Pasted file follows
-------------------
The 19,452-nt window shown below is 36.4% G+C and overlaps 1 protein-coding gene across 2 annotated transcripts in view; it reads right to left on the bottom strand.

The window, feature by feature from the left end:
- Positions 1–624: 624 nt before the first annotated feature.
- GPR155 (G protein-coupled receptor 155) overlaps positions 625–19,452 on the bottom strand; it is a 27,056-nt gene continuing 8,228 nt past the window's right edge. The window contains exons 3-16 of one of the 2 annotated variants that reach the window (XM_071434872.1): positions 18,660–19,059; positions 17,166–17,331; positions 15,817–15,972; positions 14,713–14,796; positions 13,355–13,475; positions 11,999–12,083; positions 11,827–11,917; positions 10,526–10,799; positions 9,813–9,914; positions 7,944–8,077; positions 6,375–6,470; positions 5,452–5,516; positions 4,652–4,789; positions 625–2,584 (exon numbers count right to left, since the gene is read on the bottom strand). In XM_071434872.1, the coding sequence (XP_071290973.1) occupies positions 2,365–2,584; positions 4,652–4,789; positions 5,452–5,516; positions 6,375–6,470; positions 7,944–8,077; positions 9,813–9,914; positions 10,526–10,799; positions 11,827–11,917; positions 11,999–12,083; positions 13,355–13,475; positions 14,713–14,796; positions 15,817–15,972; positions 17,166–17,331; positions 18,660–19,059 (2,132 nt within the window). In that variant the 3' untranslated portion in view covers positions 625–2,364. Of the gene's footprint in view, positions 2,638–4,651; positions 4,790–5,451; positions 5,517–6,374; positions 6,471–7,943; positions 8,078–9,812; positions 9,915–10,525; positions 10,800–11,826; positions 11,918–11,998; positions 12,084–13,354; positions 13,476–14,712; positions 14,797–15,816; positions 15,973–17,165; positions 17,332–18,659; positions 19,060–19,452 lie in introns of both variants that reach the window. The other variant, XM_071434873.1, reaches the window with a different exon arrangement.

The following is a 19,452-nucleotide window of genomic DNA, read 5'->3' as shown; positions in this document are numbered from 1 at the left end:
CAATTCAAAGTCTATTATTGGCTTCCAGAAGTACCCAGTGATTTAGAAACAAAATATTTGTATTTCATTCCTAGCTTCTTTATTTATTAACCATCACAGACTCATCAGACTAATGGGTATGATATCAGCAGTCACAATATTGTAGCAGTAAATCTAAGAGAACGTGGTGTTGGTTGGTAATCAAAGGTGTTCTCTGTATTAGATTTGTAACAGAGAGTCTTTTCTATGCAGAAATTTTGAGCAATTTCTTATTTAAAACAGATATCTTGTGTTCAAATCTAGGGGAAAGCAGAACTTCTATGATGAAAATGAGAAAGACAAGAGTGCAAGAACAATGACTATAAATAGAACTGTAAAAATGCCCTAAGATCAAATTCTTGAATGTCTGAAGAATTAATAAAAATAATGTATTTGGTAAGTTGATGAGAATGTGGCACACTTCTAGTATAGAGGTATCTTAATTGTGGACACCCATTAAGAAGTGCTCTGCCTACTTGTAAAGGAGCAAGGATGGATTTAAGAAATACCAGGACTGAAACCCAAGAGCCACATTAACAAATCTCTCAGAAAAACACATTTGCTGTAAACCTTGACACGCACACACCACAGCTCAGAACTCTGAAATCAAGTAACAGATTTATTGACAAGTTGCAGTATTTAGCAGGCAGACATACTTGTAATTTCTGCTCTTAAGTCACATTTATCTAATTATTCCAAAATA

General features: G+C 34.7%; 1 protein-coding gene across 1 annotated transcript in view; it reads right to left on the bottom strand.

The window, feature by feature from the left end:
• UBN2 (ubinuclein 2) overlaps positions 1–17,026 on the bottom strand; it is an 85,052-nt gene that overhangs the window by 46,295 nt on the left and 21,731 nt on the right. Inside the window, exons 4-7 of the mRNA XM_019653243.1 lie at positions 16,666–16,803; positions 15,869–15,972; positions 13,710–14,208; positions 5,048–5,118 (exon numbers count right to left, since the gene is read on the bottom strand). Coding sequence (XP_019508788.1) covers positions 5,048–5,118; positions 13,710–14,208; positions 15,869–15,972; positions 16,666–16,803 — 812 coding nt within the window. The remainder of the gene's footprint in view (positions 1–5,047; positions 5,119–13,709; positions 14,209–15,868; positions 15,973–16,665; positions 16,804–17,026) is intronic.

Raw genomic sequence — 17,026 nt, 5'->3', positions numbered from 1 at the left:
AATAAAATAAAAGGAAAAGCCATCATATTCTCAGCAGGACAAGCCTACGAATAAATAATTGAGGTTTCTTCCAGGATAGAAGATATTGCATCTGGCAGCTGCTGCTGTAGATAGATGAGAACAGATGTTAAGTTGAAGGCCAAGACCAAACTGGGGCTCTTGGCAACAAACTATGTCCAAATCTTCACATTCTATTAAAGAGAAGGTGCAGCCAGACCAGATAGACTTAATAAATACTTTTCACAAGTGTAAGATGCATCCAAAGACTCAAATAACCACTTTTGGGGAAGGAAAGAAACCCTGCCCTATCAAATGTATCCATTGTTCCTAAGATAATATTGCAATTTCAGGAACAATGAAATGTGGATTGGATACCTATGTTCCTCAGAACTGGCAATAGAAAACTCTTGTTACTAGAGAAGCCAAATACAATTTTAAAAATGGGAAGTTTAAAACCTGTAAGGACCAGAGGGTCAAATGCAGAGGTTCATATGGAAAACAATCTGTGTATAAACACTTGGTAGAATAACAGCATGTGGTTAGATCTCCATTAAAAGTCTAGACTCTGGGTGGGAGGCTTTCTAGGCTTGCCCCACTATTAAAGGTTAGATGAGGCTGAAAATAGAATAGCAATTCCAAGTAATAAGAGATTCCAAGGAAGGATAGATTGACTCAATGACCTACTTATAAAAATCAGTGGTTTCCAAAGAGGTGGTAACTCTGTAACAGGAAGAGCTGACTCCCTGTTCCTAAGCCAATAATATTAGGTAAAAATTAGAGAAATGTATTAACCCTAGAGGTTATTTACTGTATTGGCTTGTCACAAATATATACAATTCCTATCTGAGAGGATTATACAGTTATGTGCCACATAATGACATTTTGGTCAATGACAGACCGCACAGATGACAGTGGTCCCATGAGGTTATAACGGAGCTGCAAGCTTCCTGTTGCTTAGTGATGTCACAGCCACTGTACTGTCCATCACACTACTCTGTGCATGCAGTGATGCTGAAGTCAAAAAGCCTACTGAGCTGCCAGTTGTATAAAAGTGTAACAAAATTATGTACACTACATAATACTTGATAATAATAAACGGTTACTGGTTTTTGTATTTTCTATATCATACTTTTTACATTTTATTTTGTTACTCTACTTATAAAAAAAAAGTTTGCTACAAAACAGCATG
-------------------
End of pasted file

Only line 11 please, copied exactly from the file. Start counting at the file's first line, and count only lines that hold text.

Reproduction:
AATAAAATAAAAGGAAAAGCCATCATATTCTCAGCAGGACAAGCCTACGAATAAATAATTGAGGTTTCTTCCAGGATAGAAGATATTGCATCTGGCAGCTGCTGCTGTAGATAGATGAGAACAGATGTTAAGTTGAAGGCCAAGACCAAACTGGGGCTCTTGGCAACAAACTATGTCCAAATCTTCACATTCTATTAAAGAGAAGGTGCAGCCAGACCAGATAGACTTAATAAATACTTTTCACAAGTGTAAGATGCATCCAAAGACTCAAATAACCACTTTTGGGGAAGGAAAGAAACCCTGCCCTATCAAATGTATCCATTGTTCCTAAGATAATATTGCAATTTCAGGAACAATGAAATGTGGATTGGATACCTATGTTCCTCAGAACTGGCAATAGAAAACTCTTGTTACTAGAGAAGCCAAATACAATTTTAAAAATGGGAAGTTTAAAACCTGTAAGGACCAGAGGGTCAAATGCAGAGGTTCATATGGAAAACAATCTGTGTATAAACACTTGGTAGAATAACAGCATGTGGTTAGATCTCCATTAAAAGTCTAGACTCTGGGTGGGAGGCTTTCTAGGCTTGCCCCACTATTAAAGGTTAGATGAGGCTGAAAATAGAATAGCAATTCCAAGTAATAAGAGATTCCAAGGAAGGATAGATTGACTCAATGACCTACTTATAAAAATCAGTGGTTTCCAAAGAGGTGGTAACTCTGTAACAGGAAGAGCTGACTCCCTGTTCCTAAGCCAATAATATTAGGTAAAAATTAGAGAAATGTATTAACCCTAGAGGTTATTTACTGTATTGGCTTGTCACAAATATATACAATTCCTATCTGAGAGGATTATACAGTTATGTGCCACATAATGACATTTTGGTCAATGACAGACCGCACAGATGACAGTGGTCCCATGAGGTTATAACGGAGCTGCAAGCTTCCTGTTGCTTAGTGATGTCACAGCCACTGTACTGTCCATCACACTACTCTGTGCATGCAGTGATGCTGAAGTCAAAAAGCCTACTGAGCTGCCAGTTGTATAAAAGTGTAACAAAATTATGTACACTACATAATACTTGATAATAATAAACGGTTACTGGTTTTTGTATTTTCTATATCATACTTTTTACATTTTATTTTGTTACTCTACTTATAAAAAAAAAGTTTGCTACAAAACAGCATG